Rockbot may be an exception. Their website states that you can use it for fitness – in fact they specifically list fitness as an industry for which you can use their music. I spoke with someone from Rockbot who told me that they do in fact have the specific licensing required to play music at a gym, although they are not licensed for music played in a class. Unfortunately the support section of their website still states that their service is not legal for a facility that charges admission. I suspect the person I spoke with is correct and they do have the proper licensing, but if that’s the case, how about updating your website? If I owned a gym in the US, I wouldn’t be comfortable playing Rockbot as long as their website specifically lists the exclusion for facilities with admissions. Hopefully they’ll update their website soon and then this won’t be a problem.
What’s a gym owner to do?
I was starting to think about dusting off my cd collection when I decided to find out if it is possible to use the non-business streaming services in a business environment if I pay the licensing fees directly. I assumed the answer would be no because of the aforementioned non-commercial use clauses, but when I read the Google Play terms of service more carefully I noticed two statements that suggested there may be wiggle room. Under the heading “no public performance“, the paragraph includes the line “except where such use would not constitute a copyright infringement“, and on a separate page that describes the licensing with their music partners, it notes that ” Unless authorised, any use of the works other than for the purpose of individual and private reproduction and use is prohibited.” This suggested to me that if I secure the rights, I might be able to use the service commercially.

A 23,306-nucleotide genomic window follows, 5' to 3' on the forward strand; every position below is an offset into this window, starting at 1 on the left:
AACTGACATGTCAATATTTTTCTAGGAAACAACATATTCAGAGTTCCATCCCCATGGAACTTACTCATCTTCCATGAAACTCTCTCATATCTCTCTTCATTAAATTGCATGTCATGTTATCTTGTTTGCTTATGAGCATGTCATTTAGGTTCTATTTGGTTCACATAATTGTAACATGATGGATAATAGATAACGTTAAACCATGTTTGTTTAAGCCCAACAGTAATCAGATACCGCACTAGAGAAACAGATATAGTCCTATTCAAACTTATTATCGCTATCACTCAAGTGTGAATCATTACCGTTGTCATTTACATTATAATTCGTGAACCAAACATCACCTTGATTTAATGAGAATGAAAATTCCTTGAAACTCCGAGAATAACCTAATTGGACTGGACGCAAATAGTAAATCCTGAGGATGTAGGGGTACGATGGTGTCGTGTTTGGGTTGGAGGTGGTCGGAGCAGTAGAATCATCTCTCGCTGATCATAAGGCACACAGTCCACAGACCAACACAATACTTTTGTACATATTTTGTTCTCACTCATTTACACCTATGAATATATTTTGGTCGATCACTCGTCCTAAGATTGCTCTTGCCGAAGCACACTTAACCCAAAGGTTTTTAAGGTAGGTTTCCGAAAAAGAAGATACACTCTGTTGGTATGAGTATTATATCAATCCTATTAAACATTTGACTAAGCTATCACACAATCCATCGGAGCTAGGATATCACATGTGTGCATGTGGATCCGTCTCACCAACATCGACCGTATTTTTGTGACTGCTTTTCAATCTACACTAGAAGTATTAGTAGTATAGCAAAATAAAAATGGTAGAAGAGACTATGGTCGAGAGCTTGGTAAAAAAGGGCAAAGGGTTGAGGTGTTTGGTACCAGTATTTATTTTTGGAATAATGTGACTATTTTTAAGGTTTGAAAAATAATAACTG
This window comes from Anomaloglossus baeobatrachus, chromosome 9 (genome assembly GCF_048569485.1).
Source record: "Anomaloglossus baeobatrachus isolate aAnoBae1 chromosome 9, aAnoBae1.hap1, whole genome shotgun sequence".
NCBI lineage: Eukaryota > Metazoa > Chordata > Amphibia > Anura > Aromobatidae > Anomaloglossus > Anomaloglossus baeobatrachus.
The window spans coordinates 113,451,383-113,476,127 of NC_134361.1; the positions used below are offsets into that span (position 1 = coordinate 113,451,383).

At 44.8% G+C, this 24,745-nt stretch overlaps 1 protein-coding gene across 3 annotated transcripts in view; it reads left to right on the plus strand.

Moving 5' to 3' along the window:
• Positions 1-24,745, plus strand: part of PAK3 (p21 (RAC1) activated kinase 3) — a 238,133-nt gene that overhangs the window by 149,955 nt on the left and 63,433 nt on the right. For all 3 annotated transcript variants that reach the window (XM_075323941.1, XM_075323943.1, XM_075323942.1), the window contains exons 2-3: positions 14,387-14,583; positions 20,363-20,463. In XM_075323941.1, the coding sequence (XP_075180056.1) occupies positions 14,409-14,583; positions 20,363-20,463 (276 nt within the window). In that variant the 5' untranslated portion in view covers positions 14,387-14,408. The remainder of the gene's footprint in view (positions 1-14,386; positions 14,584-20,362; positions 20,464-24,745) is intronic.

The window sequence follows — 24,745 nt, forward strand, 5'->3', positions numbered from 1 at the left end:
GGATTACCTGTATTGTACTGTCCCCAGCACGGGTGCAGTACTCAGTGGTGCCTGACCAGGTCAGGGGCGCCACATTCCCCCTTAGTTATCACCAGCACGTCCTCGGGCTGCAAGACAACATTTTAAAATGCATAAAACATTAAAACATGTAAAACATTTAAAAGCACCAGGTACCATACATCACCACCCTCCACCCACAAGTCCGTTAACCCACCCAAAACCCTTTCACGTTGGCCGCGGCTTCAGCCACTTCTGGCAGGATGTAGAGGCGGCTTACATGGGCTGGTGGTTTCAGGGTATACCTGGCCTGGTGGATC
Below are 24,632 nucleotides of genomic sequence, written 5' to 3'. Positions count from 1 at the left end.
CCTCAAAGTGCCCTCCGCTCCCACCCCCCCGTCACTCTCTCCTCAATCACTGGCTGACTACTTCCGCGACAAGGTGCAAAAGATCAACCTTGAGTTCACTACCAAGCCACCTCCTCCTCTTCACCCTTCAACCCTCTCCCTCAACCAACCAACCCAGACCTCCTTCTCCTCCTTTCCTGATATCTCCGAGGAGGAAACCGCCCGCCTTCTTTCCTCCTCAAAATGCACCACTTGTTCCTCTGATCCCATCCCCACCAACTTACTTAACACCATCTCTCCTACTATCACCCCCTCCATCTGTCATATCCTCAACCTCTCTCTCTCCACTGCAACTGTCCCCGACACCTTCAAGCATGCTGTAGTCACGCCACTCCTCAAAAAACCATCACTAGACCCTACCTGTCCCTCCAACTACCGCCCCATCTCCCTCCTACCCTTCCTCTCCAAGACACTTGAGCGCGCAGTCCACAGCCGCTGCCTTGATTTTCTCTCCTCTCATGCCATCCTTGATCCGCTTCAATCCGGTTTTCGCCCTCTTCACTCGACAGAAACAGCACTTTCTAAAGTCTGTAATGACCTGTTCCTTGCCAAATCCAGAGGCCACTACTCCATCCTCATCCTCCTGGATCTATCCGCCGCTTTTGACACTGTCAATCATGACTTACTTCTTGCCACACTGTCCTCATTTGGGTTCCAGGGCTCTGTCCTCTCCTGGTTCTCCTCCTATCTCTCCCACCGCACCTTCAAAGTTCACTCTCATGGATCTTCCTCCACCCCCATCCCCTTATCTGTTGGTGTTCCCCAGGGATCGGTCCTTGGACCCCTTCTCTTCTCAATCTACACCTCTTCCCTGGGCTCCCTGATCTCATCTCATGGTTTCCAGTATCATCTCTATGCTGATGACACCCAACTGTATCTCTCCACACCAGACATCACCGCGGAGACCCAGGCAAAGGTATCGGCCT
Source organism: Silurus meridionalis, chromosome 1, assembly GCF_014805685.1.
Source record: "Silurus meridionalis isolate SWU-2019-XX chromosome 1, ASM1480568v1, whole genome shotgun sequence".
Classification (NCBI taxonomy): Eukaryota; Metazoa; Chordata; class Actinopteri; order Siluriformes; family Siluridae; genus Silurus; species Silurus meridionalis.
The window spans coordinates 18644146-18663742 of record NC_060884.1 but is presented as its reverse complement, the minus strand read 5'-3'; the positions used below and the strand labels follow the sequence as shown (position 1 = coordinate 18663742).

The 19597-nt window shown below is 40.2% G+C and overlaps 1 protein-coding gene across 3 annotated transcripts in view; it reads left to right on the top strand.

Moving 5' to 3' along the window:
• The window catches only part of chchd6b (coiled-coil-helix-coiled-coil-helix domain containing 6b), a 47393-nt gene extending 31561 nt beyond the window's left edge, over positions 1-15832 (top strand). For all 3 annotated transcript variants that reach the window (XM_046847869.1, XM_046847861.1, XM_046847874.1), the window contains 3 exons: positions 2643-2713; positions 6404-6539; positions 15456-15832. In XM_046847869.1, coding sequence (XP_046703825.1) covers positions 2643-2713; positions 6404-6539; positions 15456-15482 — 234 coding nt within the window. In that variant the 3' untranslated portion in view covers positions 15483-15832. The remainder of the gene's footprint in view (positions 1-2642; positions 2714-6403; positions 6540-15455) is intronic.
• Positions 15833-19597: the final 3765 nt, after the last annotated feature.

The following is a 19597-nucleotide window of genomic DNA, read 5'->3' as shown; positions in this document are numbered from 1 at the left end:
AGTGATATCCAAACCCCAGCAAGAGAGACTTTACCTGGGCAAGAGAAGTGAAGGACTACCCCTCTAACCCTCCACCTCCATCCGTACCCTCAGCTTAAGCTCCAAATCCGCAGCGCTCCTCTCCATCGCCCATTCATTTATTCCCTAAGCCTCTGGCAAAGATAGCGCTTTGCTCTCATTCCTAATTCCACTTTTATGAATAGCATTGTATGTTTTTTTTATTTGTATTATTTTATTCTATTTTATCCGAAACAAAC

To be certain, I contacted both Google Play and Apple Music, and in both cases, the customer support person that I chatted with stated that I am allowed to use their service to play music at my gym if I secure the licensing to do so. Hallelujah, it is possible to play streaming music legally at a gym!
I am currently filling out the paperwork to get my licenses from SOCAN and Re:Sound. The calculations are based on the number of clients who come to the gym, and it appears that for my business, the cost to pay for the licenses and also pay for Google Play Music will work out to about the same amount I was paying for Sirius for Business. I suspect if you have a large facility (mine is fairly small at 1800 square feet) or have a lot of people coming through your doors (we typically have 2 to 6 clients in the gym with one or two trainers at a time), then you should expect to pay more than you would for any of the “for business” services.